Two related elements critical to institutions meeting goals are more flexible learning options and defining student success. From competency-based learning to open educational resources and remote learning, there is a huge movement to make degree paths faster, more efficient and more relevant. Florida International University, for example, requires students to earn three certificate badges to graduate, and they are not in traditional areas such as communication and writing but in data analytics, artificial intelligence and emotional intelligence.
Preparing students for the world of work in the coming years will require higher education to be far more agile, innovative and transformative.
“Success isn’t a GPA or a degree anymore,” Huseby says. “How do we as an institution do a better job of partnering with local employers and national employers to really define what our curriculum should be imparting? The use of technology is really accelerating in terms of the necessity for both delivering education and also delivering most services that we consume. Artificial intelligence is going to be extremely important going forward to all of education.”
Todd Heilman, Chief Success Officer at higher ed customer relationship management firm Element451, says AI will bring new solutions for top concerns, including one of the biggest heading through 2022: enrollment declines. “AI will allow institutions to manage risk factors, intervene, alert stakeholders and provide resolution to address student concerns in a timely and effective manner,” he says. “In order to address enrollment challenges, it is essential that institutions adopt the necessary technology to engage students, measure the engagement, segment by risk and take the appropriate action. AI will be imperative in these initiatives.”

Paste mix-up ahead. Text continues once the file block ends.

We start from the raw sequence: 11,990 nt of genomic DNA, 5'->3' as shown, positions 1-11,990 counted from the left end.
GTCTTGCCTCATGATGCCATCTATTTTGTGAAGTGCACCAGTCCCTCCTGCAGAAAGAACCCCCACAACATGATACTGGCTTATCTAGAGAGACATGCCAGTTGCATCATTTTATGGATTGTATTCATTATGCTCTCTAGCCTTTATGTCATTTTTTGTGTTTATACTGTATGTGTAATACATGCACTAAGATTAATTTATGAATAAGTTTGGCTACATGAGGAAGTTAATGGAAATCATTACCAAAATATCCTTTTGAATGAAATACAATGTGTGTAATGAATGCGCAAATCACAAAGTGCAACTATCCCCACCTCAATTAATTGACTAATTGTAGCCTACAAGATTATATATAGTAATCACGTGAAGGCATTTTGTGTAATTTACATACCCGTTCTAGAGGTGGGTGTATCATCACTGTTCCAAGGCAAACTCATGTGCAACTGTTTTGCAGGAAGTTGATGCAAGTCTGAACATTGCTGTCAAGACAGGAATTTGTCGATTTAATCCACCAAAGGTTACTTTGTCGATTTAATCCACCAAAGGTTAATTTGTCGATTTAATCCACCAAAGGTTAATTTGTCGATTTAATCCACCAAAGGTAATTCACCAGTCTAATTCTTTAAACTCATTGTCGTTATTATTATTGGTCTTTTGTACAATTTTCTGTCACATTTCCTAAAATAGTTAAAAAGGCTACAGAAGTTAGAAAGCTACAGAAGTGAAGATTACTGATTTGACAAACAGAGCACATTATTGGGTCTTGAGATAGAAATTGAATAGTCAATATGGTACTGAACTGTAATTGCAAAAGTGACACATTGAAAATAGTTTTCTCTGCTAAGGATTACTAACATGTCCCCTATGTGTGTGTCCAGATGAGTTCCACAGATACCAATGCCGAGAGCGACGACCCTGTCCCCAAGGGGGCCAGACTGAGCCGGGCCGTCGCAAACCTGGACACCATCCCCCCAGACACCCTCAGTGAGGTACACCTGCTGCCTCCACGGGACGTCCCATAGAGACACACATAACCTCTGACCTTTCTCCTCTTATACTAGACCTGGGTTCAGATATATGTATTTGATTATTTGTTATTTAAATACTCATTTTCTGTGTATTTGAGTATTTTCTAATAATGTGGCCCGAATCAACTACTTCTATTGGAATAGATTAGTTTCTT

What to expect in the coming year
There is an inordinate amount of considerations weighing on the minds of leaders heading into 2022, including affordability, advancement, discounting, student loan debt, business partnerships and how to further grow DEI initiatives and maintain civil discourse on campuses. Huseby and others weighed in on a few other areas where higher ed must continue to evolve.
The Big Four: COVID, supply chain, inflation and workforce issues. “They’re all intermingled. COVID is going to be with us for a long time and inflation is going to have a much bigger impact on higher ed than we’ve seen thus far,” Huseby says. “COVID has been very expensive. It’s taken a lot of school resources as well as external resources—testing students at no charge, smaller class sizes, office hours, managing the dining hall, and capacity. And costs are going up so much everywhere.” Low unemployment also means a struggle to get workers at reasonable wages. And will stimuli continue to be a foundation for institutions or will they go away?